File transfer benchmarks / advice

jpmarto

SatelliteGuys Pro
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Aug 26, 2007
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E. of Seattle
I'm transferring many years of programs from old to new drives, and reorganizing my saved programs (which is proving difficult given the inability to manage folders/rename files on EHDs, but I digress...:confused:). Before starting this project, all existing USB 2.0 harware was retired/recycled. Still, it seems to me that transferring files between my Hopper3 and EHDs are going much, much slower than I expected. I'm using a powered hub, 2.5"/7200 rpm EHDs, and what are labeled as USB 3.0/3.1 enclosures. Before using the drives with the Hopper they exhibited expected performance under Windows 10/11 formatted in NTFS. I am using the lower of the two rear Hopper3 USB ports.

Almost all of my files are HD, but I don't know if all one hour HD shows are close to the same size. Does anyone have any good benchmarks as to how long a typical 1 hour HD TV show (assuming there is a standard size) should take to transfer to and/or from the Hopper3 so I can determine if I'm just impatient or have hardware issues? Or any other way to benchmark file transfer performance?

As an aside, it seems to me that trying to transfer too many files at once causes issues. I've begun to limit the number to 10 or 12, which causes me to waste a lot of time when I'm not at home to keep checking progress. Any advice on that as well?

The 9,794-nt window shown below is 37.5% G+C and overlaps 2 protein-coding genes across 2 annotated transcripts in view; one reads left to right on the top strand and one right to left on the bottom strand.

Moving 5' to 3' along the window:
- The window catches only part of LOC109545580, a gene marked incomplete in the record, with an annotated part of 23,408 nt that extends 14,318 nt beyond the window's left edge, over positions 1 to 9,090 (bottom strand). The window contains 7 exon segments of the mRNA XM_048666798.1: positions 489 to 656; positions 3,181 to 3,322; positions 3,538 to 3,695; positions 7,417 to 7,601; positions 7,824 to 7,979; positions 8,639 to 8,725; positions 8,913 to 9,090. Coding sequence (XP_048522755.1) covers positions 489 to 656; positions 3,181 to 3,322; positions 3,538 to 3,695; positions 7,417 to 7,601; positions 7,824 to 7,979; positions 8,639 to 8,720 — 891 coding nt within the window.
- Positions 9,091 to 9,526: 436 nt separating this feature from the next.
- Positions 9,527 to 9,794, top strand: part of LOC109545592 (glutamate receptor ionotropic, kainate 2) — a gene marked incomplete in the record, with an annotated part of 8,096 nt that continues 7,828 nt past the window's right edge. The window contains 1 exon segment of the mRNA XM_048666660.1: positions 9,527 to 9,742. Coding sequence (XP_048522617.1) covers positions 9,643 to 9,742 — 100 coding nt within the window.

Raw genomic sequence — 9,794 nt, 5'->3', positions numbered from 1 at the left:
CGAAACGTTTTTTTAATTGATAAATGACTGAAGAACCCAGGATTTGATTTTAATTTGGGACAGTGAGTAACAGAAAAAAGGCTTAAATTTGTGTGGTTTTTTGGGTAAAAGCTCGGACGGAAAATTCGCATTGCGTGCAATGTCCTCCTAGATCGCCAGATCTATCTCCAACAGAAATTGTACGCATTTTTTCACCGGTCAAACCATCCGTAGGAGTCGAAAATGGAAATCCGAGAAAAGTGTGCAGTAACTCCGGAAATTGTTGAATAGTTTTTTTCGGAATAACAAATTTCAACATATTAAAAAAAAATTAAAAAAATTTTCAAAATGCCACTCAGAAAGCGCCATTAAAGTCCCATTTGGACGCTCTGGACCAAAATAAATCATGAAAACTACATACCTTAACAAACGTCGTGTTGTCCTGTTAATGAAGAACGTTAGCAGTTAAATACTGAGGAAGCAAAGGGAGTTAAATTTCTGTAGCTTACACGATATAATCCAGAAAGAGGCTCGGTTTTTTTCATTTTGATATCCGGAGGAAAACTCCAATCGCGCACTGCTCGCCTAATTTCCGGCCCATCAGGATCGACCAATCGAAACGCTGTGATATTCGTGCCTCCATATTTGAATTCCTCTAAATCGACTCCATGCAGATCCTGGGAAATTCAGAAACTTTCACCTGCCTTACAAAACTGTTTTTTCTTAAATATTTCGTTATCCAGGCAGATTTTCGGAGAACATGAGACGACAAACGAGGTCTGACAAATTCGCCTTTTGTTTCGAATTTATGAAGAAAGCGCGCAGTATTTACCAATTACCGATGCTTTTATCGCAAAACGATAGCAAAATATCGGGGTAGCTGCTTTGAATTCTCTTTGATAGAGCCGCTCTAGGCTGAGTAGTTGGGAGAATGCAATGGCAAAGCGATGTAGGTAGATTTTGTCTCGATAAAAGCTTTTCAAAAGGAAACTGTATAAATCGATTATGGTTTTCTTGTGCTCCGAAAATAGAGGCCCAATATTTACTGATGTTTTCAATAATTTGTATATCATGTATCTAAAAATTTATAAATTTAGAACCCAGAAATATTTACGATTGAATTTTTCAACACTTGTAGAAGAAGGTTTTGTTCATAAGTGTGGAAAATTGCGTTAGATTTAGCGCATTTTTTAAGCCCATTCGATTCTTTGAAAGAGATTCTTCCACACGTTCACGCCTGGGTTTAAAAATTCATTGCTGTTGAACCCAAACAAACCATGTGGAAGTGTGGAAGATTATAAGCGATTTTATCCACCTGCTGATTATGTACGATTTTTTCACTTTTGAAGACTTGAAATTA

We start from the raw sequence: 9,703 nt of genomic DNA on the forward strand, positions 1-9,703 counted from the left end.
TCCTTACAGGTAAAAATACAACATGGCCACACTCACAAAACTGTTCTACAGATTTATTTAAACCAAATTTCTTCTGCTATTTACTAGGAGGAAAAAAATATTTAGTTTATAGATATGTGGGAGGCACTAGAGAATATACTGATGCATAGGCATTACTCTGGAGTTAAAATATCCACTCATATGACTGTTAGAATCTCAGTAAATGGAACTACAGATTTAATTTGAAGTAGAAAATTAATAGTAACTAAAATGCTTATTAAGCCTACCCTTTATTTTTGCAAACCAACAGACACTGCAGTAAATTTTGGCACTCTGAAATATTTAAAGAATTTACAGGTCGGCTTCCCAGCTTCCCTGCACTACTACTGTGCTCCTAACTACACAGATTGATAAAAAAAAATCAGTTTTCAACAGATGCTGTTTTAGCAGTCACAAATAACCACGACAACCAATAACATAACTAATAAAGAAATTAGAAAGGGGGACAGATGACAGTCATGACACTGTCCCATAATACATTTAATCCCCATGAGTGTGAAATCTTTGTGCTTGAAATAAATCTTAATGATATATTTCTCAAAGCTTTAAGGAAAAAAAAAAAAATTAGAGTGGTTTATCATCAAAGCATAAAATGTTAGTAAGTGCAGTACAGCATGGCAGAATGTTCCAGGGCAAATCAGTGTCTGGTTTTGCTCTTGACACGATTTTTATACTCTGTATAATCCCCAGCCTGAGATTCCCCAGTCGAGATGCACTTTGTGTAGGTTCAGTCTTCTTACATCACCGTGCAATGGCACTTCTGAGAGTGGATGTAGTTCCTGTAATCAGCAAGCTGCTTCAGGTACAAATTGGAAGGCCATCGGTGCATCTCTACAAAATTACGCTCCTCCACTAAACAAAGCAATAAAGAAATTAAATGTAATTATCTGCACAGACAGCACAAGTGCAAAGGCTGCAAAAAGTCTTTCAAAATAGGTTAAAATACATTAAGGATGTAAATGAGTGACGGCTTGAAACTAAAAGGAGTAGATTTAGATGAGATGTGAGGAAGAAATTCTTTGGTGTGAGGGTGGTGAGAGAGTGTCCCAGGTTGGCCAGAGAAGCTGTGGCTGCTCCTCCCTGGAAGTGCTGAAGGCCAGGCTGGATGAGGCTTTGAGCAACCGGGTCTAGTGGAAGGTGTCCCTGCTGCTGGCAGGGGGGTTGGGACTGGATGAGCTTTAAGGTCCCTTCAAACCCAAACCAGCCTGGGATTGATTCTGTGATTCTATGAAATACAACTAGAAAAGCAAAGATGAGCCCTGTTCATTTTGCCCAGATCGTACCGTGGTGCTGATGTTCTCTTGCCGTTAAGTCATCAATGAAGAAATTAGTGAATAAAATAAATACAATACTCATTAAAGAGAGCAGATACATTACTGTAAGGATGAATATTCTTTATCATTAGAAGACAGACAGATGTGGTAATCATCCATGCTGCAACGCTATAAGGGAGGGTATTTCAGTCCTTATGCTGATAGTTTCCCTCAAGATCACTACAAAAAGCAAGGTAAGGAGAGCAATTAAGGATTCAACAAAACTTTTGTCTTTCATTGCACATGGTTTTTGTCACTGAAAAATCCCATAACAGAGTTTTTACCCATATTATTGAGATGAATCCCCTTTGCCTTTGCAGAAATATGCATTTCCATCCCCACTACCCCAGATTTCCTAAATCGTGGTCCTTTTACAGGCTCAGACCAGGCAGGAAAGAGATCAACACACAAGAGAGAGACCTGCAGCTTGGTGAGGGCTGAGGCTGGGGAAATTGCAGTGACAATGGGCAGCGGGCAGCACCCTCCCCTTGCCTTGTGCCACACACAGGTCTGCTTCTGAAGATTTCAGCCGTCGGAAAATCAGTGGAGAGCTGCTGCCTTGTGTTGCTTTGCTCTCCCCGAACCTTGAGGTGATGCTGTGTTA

Thanks in advance for any help!
 
As an aside, it seems to me that trying to transfer too many files at once causes issues. I've begun to limit the number to 10 or 12, which causes me to waste a lot of time when I'm not at home to keep checking progress. Any advice on that as well?

Thanks in advance for any help!
It ususally takes 15-20 minutes to transfer three movies. Even 10 or 12 is to too much to transfer at a time, IMO I would keep it at 6-8. And quit checking the progress. It will finish when it finishes.
 
Thanks for the advice KAB - I will follow it. They say "a watched kettle never boils", and checking transfers is probably the same concept. Tranferrring hundreds of programs/movies/concerts may take a months of calendar time in increments of 6-8! I'm in the ballpark of 15-20 minutes for 3 movies, so at least my hardware is seems to be working as best as can be expected. Thanks again!
 
Before using the drives with the Hopper they exhibited expected performance under Windows 10/11 formatted in NTFS. I am using the lower of the two rear Hopper3 USB ports.
Sorry for you spending the extra money unless your old drives were in peril of failing. No matter what port you use on the Hopper, EHD's are only supported as USB 2 devices. So you'll get no more than USB 2.0 speeds. They did perform better on Windows because they were used at USB 3 speeds.

But Hopper = USB 2 no matter what you do. (Hey, that rhymes!)
 
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The lower of the two rear USB ports is blue, and labeled "3.0". Silly me thinking it made a difference! I even moved my OTA adapter out of the 3.0 to the 2.0 to make room for the EHD, thinking it would optimize the configuration. I wonder if the 3.0 port is actually 3.0, and if it is, what Dish planned to use it for - as near as I can tell the OTA adapter works fine at 2.0.
 
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Silly me thinking it made a difference!
Silly me too! I'm shocked that a so-called USB3 port isn't actually a USB3 port.

Perhaps Bookworm is not referring to the ultimate wire speed, but rather the speed the receiver can transfer programs given all the encryption or decryption going on.